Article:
Covid-19 is linked with an increased risk of new-onset type 1 diabetes in children and adolescents, a new study reports. The research was presented at this year’s European Association for the Study of Diabetes (EASD) Annual Meeting held in Stockholm, Sweden, from September 19 to 23. As part of the study, researchers from the Norwegian Institute of Public Health, Oslo, Norway, used national health registers to examine new-onset type 1 diabetes diagnoses made in all youngsters aged below 18 years in Norway, over the course of two years, starting March 1, 2020.
There are over 1.2 million youngsters in Norway. The researchers compared the youngsters who contracted Covid-19 and those who did not. The abstract for the study was presented at the European Association for the Study of Diabetes Annual Meeting.
In a statement released by Diabetologia, the official journal of the European Association for the Study of Diabetes, Dr Hanne Løvdal Gulseth, the lead author on the paper, says the nationwide study suggests a possible association between Covid-19 and new-onset type 1 diabetes. She also says that the absolute risk of developing type 1 diabetes increased from 0.08 to 0.13 per cent, and is still low.
Gulseth notes that the vast majority of young people who get Covid-19 will not go on to develop type 1 diabetes but it is important that clinicians and parents are aware of the signs and symptoms of type 1 diabetes, which include constant thirst, frequent urination, extreme fatigue and unexpected weight loss.
Type 1 Diabetes Is Associated With Failure Of Pancreas To Produce Insulin
Type 1 diabetes has long been suspected to be the result of an over-responsive immune reaction. This reaction may happen due to a viral infection, including that caused by respiratory viruses. Type 1 diabetes is usually diagnosed in younger people, and is associated with the failure of the pancreas to produce insulin.
According to recent case reports, there could be a link between new-onset type 1 diabetes and SARS-CoV-2 infection in adults. However, the evidence is more limited in children.
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Children in the United States were 2.5 times more likely to be diagnosed with diabetes following a SARS-CoV-2 infection, a recent report by the Centers for Disease Control and Prevention found. The limitations to the study are that it pooled all types of diabetes together and did not account for other health conditions, race, ethnicity, medications that can increase blood sugar levels, social determinants of health, and obesity, according to the statement. All these factors could influence a child’s risk of contracting Covid-19 or acquiring diabetes.
How The Study Was Conducted
As part of the new nationwide study, Gulseth and her colleagues linked individual-level data from national health registries for all children and adolescents in Norway. They obtained the data from the Norwegian preparedness register that is updated daily with individual-level data on PCR-confirmed SARS-CoV-2 infections, Covid-19 vaccinations, and disease diagnoses from the primary and secondary healthcare service.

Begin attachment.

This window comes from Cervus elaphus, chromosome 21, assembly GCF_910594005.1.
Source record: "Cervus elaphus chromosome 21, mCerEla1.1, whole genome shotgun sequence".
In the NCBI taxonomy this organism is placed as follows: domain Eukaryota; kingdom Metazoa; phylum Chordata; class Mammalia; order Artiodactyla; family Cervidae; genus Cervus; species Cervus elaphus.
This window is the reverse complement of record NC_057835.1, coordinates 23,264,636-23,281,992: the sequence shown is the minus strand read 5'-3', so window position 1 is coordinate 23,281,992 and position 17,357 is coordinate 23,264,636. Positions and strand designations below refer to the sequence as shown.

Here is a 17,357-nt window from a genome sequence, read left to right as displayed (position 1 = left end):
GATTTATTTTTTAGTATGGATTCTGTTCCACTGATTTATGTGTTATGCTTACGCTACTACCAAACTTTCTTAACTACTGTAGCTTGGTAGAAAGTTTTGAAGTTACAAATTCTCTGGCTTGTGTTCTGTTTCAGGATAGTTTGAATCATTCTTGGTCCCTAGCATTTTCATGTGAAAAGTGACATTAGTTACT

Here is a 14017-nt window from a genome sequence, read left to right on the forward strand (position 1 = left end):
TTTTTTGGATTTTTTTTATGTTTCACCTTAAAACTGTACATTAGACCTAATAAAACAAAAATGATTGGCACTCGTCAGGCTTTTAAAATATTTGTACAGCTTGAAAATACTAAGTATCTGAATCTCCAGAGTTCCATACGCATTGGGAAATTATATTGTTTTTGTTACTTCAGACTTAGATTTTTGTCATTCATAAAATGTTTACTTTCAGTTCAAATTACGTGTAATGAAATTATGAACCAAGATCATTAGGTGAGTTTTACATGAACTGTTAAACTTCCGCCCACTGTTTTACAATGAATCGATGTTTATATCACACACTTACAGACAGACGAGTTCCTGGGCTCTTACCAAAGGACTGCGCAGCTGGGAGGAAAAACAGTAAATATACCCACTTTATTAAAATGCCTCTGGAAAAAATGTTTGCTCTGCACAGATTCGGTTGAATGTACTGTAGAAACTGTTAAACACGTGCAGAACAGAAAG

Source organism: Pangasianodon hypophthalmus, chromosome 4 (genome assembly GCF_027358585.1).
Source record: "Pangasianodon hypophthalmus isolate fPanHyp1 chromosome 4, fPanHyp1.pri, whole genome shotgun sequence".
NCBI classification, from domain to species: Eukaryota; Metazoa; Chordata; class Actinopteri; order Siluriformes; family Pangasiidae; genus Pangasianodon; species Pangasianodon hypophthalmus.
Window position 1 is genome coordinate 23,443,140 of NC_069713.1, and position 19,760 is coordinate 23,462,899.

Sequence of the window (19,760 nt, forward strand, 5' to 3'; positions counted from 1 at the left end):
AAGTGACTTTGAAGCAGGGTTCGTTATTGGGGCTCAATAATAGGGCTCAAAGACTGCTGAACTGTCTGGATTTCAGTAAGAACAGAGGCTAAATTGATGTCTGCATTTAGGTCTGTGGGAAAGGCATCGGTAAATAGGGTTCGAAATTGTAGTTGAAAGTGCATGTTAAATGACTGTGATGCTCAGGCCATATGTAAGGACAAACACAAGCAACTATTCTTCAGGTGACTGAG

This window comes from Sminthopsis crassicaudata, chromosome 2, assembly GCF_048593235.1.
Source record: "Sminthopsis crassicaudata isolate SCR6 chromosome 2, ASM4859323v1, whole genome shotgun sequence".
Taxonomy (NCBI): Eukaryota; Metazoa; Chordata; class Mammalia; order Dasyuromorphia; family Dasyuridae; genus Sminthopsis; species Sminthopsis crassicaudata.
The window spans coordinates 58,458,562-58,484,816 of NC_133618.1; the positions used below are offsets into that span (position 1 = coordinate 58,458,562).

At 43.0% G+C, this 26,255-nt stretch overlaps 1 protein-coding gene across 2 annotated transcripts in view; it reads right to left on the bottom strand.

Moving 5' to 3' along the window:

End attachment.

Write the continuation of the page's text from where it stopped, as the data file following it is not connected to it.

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The researchers followed children from March 1, 2020, which marked the beginning of the Covid-19 pandemic, until the diagnosis of type 1 diabetes, until they turned 18 years of age or until the end of the study, on March 1, 2022.
Gulseth and her colleagues examined the risk of young people developing new-onset type 1 diabetes within or after 30 days after PCR-confirmed SARS-CoV-2 infection, and compared this group with children and adolescents in the general population who did not have a registered infection, as well as to a group of children who were tested but found to be negative for SARS-CoV-2.
How Many Norwegian Children Tested Positive For Covid-19 During The Study Period?
A total of 4,24,354 children tested positive for Covid-19, over the two-year study period. Among the 1.2 million children in Norway, 990 individuals were diagnosed with new-onset cases of type 1 diabetes.
Important Findings Of The Study
The researchers adjusted their data for age, sex, country of origin, geographical area and socio-economic factors, and found that young people who contracted Covid-19 were around 60 per cent more likely to develop type 1 diabetes 30 days or more after infection compared to those without a registered infection or who tested negative for SARS-CoV-2.
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Gulseth said the exact reason for the increased risk of type 1 diabetes in young people after Covid-19 is not yet fully understood and requires longer-term follow-up and further research into whether the risk could be different in children infected with different variants.
She explained that delays in seeking care because of the Covid-19 pandemic might have resulted in an increase in new-onset type 1 diabetes.
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Gulseth added that several studies have shown that SARS-CoV-2 can attack the beta cells in the pancreas that produce insulin, which could lead to the development of type 1 diabetes. Inflammation caused by SARS-CoV-2 may lead to exacerbation of already existing autoimmunity.
The authors highlighted some limitations to the study, including the possibility of unmeasured factors such as underlying conditions affecting the results.
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